Chemical detoxification is covered for up to 7 days, although more days can be covered if medically or psychologically necessary. These 7 days count toward the 30- or 45-day limit for acute inpatient psychiatric care per fiscal year. If an inpatient general hospital setting is not needed, however, up to 7 days of chemical detoxification is covered in addition to any further rehabilitative care. Rehabilitation for SUDs may occur in an inpatient or partial hospitalization setting. Coverage encompasses 21 days (or one inpatient stay per benefit period) in a TRICARE-authorized facility. These 21 days also count toward the 30- or 45-day limit for acute inpatient psychiatric care (TMA, 2008).

Outpatient group therapy for SUDs must be provided by an approved Substance Use Disorder Rehabilitation Facility (SUDRF) (for more information on these facilities, refer to Chapter 7). The benefit includes 60 group therapy sessions in a benefit period. These sessions are in addition to the 15 sessions of outpatient family therapy covered by TRICARE. Family therapy is covered upon the completion of rehabilitative care (TMA, 2010). Note that individual outpatient therapy is not covered for SUDs unless it is provided through a SUDRF. As a TRICARE benefit, access to SUD services through contracted TRICARE providers requires preapproval through the contractor. Each of the contractors has a phone number that begins the preapproval process. SUD services can also be accessed through a provider-based toll-free number that is not limited to TRICARE beneficiaries; TRICARE specialists return all calls to this number and assist with referrals. Chapter 7 of this report describes the availability of and access to SUD care through the TRICARE benefit.

Other Avenues for SUD Care

In addition to the direct care and purchase care systems described above, members of the military and their families have several other avenues for SUD care. Like nearly all employers in the United States, the military has access to employee assistance programs; the specific contract provisions vary somewhat among the branches. An additional avenue is Military OneSource, which includes a website and nonclinical counseling that offer referral information on a wide range of topics, including substance abuse. Service members and their families may also receive care through Warrior Transition Units, the Soldier 360 Program, the Veterans Health Administration, and community programs such as Give an Hour. Some of these programs are reviewed in Chapter 6 and Appendix D of this report.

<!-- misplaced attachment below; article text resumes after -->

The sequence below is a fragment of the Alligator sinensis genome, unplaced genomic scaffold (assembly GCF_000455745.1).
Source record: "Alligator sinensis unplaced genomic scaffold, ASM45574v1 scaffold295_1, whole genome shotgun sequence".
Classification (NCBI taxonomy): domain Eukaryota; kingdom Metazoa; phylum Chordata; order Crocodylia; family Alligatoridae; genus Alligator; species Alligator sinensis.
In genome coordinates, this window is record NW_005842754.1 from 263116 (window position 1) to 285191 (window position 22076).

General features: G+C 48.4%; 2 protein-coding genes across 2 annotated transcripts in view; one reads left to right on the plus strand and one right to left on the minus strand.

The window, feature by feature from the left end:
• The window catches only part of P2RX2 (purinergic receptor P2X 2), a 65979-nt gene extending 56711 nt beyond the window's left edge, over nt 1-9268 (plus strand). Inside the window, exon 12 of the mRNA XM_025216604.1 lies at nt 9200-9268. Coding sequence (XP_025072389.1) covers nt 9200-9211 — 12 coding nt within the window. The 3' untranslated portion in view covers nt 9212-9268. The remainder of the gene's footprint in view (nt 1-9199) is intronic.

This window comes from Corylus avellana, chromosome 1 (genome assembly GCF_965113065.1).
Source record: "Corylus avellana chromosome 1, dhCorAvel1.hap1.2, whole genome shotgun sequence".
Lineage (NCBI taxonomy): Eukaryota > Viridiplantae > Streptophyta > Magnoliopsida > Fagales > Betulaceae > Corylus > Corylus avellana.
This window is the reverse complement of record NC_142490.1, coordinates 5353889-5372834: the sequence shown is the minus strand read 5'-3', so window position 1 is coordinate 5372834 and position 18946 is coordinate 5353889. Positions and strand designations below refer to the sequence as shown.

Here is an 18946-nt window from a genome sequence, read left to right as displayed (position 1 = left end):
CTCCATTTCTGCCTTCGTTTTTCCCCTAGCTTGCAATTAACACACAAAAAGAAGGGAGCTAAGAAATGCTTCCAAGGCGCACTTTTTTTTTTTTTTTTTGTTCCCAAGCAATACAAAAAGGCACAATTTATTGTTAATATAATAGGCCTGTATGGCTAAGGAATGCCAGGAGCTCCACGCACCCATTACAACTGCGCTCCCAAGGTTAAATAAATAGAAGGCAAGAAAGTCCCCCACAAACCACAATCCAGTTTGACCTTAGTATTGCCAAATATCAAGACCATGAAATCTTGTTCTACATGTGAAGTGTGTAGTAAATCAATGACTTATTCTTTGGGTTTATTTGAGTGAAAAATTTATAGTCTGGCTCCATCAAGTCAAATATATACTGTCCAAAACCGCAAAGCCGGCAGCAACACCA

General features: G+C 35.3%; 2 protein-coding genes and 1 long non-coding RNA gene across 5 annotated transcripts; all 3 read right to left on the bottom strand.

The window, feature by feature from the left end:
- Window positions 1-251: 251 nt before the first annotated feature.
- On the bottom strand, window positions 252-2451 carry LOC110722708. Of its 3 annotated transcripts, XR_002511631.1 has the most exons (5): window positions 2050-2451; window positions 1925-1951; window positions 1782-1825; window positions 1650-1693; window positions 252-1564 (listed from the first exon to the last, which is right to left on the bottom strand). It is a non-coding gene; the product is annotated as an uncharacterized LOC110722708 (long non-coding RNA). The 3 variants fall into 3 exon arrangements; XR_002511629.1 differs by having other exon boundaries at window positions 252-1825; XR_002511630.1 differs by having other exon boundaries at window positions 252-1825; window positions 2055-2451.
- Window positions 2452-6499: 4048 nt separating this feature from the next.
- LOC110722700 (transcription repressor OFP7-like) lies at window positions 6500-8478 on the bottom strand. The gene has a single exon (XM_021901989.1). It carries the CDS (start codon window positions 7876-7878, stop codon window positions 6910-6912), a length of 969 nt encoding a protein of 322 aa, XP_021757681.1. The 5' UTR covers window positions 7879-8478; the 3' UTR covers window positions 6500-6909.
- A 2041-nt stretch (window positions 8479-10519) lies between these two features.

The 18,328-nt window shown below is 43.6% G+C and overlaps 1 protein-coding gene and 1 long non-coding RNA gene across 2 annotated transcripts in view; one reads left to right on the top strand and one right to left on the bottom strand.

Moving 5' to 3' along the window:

Suggested Citation:"3 The Military Health System." Institute of Medicine. 2013. Substance Use Disorders in the U.S. Armed Forces. Washington, DC: The National Academies Press. doi: 10.17226/13441.
×

SUMMARY

Through the direct care system and the TRICARE insurance benefit, the MHS provides comprehensive health care to military service members and their dependents. A multitude of insurance plans are available to eligible beneficiaries, along with a provider network that spans the globe. For the treatment of SUDs, service members and their dependents can access care both in military treatment facilities and through TRICARE network providers. The TRICARE SUD benefit notably does not reimburse for office-based outpatient treatment. The implication of this benefit limitation is discussed further in Chapter 7.